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Small Robot Surgeon Designed to Work Inside Astronauts' Bodies

A robotic surgeon that can enter astronauts' bodies will soon have its first zero-gravity test flight

2 min read
Small Robot Surgeon Designed to Work Inside Astronauts' Bodies
Photo: NASA

Tiny medical robots capable of operating inside an astronaut's body could someday provide emergency surgery in space without the mess. A fist-sized robot is scheduled for its first zero-gravity test in the next several months—one small step toward enabling robotic medical attention for humans stuck on deep-space missions lasting for months.

The compact robot is the product of Virtual Incision and researchers from the University of Nebraska-Lincoln, according to New Scientist. It's designed to slip inside a person's body through a small belly button incision—not unlike the dreaded robotic "bug" from "The Matrix"—and inflate the patient's abdominal cavity with an inert gas to create room to work. Two arms tipped with multiple tools can perforate gastric ulcers, cauterize and suture wounds, or perform emergency appendectomies.

A human operator would control the robot using two Phantom Omni haptic devices that provide feedback, a monitor, and a foot pedal. Both the surgeon user interface and robot will get a chance to show off human-robotic coordination during a test run aboard a parabolic flight that's designed to mimic zero-gravity by diving to provide the illusion of weightlessness.

Photo: Virtual Incision

Emergency situations requiring the robot's assistance would hopefully be rare. But a presentation at the NASA Human Research Program Investigator's Workshop noted that such medical scenarios have been reported at remote locations during Arctic or Antarctic expeditions and during military submarine service. That suggests future astronauts and other space explorers could benefit from such technology while living at remote moon bases or Mars colonies far from Earth.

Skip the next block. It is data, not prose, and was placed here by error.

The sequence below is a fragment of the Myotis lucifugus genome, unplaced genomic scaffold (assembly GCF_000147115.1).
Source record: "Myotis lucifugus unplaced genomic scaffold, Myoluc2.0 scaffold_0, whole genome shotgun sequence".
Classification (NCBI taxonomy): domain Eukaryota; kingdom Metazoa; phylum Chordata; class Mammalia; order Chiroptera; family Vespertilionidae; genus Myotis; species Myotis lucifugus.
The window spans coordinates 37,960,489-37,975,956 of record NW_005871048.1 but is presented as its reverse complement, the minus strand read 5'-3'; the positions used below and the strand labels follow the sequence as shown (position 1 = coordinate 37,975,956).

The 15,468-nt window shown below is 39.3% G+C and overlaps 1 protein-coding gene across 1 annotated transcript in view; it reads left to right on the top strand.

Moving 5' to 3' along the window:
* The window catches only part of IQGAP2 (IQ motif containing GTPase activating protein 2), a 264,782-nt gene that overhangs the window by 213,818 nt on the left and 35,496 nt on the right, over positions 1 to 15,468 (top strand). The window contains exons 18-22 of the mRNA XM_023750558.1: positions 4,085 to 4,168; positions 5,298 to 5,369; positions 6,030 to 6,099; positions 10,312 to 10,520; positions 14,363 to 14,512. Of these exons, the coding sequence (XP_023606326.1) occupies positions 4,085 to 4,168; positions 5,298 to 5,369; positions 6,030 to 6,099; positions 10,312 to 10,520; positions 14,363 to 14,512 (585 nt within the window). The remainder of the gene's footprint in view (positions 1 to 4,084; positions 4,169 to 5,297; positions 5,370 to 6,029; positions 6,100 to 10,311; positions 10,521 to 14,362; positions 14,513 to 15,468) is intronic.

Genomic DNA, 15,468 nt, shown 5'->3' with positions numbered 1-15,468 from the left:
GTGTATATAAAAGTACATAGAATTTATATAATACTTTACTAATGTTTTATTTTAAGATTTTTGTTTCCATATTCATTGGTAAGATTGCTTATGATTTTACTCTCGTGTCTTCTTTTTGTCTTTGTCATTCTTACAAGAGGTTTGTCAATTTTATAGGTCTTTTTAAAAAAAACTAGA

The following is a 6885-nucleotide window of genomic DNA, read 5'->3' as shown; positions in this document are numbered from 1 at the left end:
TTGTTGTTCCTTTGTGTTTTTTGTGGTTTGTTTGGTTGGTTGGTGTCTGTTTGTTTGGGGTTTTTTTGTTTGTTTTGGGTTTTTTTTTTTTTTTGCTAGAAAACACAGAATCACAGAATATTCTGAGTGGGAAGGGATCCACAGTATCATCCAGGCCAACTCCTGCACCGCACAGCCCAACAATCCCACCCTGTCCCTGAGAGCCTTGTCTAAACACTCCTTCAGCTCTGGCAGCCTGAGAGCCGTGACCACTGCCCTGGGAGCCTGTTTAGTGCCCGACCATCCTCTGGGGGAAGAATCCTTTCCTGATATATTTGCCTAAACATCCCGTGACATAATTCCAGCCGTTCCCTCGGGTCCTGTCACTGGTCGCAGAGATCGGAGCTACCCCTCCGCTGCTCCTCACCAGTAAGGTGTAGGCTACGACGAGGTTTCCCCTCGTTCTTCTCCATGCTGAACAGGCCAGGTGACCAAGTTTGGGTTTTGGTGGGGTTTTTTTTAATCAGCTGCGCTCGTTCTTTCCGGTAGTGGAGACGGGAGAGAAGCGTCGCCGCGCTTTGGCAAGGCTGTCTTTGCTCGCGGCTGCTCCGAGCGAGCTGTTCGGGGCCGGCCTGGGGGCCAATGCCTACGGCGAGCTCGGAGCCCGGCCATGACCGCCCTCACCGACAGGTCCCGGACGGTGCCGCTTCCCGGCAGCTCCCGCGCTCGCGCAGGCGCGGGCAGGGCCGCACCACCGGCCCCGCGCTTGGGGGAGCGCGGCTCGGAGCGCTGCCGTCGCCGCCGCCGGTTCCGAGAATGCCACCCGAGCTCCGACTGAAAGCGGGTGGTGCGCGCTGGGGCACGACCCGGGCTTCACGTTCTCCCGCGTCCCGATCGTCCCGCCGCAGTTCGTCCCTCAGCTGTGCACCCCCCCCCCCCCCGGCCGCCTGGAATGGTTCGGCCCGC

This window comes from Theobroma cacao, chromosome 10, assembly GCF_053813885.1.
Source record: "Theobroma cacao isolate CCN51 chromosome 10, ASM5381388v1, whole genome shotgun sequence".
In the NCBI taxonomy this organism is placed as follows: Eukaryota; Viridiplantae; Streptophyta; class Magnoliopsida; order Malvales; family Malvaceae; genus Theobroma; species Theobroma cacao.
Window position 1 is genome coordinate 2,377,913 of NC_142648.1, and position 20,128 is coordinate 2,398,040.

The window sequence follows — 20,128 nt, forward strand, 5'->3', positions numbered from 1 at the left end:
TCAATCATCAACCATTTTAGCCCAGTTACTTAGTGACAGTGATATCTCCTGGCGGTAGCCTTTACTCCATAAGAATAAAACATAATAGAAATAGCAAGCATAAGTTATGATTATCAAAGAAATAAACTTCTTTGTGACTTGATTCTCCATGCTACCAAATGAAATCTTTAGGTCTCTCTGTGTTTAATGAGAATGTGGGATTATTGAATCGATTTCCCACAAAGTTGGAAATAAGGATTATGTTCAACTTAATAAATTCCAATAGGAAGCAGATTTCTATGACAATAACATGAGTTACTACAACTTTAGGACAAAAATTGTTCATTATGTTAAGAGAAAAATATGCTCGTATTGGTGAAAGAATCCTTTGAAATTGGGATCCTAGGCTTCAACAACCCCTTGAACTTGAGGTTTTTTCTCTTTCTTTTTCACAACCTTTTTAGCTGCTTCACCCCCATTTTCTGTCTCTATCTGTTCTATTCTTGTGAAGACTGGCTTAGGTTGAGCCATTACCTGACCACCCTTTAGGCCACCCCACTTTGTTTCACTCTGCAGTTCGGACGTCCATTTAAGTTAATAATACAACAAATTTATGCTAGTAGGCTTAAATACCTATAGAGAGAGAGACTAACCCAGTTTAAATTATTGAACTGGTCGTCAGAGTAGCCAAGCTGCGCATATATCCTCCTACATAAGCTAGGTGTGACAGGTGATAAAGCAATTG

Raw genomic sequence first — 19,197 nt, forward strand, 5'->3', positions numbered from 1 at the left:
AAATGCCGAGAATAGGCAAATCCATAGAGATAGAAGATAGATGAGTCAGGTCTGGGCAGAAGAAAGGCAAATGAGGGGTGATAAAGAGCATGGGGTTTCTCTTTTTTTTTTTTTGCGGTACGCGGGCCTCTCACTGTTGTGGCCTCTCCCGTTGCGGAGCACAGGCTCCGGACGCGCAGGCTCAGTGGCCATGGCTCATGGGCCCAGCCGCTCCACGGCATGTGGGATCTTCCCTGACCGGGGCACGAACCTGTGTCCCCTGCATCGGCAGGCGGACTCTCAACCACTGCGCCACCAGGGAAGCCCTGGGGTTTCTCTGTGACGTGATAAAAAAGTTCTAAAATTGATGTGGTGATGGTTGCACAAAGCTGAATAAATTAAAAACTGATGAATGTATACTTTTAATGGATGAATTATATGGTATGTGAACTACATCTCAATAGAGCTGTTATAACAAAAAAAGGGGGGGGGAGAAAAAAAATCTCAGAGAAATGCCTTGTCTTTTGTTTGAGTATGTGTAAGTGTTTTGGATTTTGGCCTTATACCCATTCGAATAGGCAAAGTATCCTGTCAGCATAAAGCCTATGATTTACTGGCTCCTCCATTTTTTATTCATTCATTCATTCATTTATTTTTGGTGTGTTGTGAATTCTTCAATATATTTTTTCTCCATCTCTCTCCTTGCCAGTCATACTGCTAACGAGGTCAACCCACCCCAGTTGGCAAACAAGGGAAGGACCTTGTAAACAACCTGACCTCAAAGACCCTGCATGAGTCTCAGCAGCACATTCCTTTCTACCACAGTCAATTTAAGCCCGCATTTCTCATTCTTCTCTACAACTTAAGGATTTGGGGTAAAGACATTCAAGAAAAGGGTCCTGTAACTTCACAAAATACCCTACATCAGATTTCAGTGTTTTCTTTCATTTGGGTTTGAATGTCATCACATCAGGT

Having a small, precise robotic surgeon represents a boon at a time when both room and weight for space exploration missions remains constrained by the cost of rocket launches—a limitation that prevents NASA from readily hauling a da Vinci surgical robot into space. An alternative approach being considered by NASA involves teaching its generalist humanoid robot, named Robonaut, to carry out more basic medical diagnosis and treatment.

The minimal invasiveness of the robotic surgery also offers advantages in a zero-gravity environment where floating blood or other bodily fluids could mean a bad day for everyone. And on the off chance that an astronaut ever gets infected by a chest-bursting, acid-blooded alien, the 2012 film "Prometheus" taught moviegoers that it's always better to have a robotic surgeon on hand rather than wait for the alien to make its unpleasant, if spectacular, exit.

Photos: Astronaut: NASA; Robot: Virtual Incision

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The Bionic-Hand Arms Race

The prosthetics industry is too focused on high-tech limbs that are complicated, costly, and often impractical

12 min read
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A photograph of a young woman with brown eyes and neck length hair dyed rose gold sits at a white table. In one hand she holds a carbon fiber robotic arm and hand. Her other arm ends near her elbow. Her short sleeve shirt has a pattern on it of illustrated hands.

The author, Britt Young, holding her Ottobock bebionic bionic arm.

Gabriela Hasbun. Makeup: Maria Nguyen for MAC cosmetics; Hair: Joan Laqui for Living Proof
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In Jules Verne’s 1865 novel From the Earth to the Moon, members of the fictitious Baltimore Gun Club, all disabled Civil War veterans, restlessly search for a new enemy to conquer. They had spent the war innovating new, deadlier weaponry. By the war’s end, with “not quite one arm between four persons, and exactly two legs between six,” these self-taught amputee-weaponsmiths decide to repurpose their skills toward a new projectile: a rocket ship.

The story of the Baltimore Gun Club propelling themselves to the moon is about the extraordinary masculine power of the veteran, who doesn’t simply “overcome” his disability; he derives power and ambition from it. Their “crutches, wooden legs, artificial arms, steel hooks, caoutchouc [rubber] jaws, silver craniums [and] platinum noses” don’t play leading roles in their personalities—they are merely tools on their bodies. These piecemeal men are unlikely crusaders of invention with an even more unlikely mission. And yet who better to design the next great leap in technology than men remade by technology themselves?

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